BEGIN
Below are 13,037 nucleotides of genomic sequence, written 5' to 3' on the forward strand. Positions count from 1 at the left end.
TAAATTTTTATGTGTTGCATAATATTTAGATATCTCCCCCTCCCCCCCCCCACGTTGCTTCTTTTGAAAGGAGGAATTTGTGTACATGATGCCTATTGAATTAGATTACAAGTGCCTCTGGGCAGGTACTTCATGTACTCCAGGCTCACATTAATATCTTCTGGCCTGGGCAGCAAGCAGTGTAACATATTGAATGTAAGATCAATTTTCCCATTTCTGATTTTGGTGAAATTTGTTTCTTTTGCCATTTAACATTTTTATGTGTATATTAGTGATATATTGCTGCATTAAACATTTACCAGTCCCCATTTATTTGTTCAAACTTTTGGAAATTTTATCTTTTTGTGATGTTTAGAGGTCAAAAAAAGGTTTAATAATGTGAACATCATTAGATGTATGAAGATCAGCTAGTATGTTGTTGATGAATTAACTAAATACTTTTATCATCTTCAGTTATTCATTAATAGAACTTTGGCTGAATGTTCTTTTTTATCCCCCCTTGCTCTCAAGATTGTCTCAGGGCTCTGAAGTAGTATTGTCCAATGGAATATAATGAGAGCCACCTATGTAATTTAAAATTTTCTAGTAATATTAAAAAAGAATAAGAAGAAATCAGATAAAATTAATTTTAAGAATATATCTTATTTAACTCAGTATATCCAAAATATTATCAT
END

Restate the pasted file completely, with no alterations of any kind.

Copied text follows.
Below are 13,037 nucleotides of genomic sequence, written 5' to 3' on the forward strand. Positions count from 1 at the left end.
TAAATTTTTATGTGTTGCATAATATTTAGATATCTCCCCCTCCCCCCCCCCACGTTGCTTCTTTTGAAAGGAGGAATTTGTGTACATGATGCCTATTGAATTAGATTACAAGTGCCTCTGGGCAGGTACTTCATGTACTCCAGGCTCACATTAATATCTTCTGGCCTGGGCAGCAAGCAGTGTAACATATTGAATGTAAGATCAATTTTCCCATTTCTGATTTTGGTGAAATTTGTTTCTTTTGCCATTTAACATTTTTATGTGTATATTAGTGATATATTGCTGCATTAAACATTTACCAGTCCCCATTTATTTGTTCAAACTTTTGGAAATTTTATCTTTTTGTGATGTTTAGAGGTCAAAAAAAGGTTTAATAATGTGAACATCATTAGATGTATGAAGATCAGCTAGTATGTTGTTGATGAATTAACTAAATACTTTTATCATCTTCAGTTATTCATTAATAGAACTTTGGCTGAATGTTCTTTTTTATCCCCCCTTGCTCTCAAGATTGTCTCAGGGCTCTGAAGTAGTATTGTCCAATGGAATATAATGAGAGCCACCTATGTAATTTAAAATTTTCTAGTAATATTAAAAAAGAATAAGAAGAAATCAGATAAAATTAATTTTAAGAATATATCTTATTTAACTCAGTATATCCAAAATATTATCAT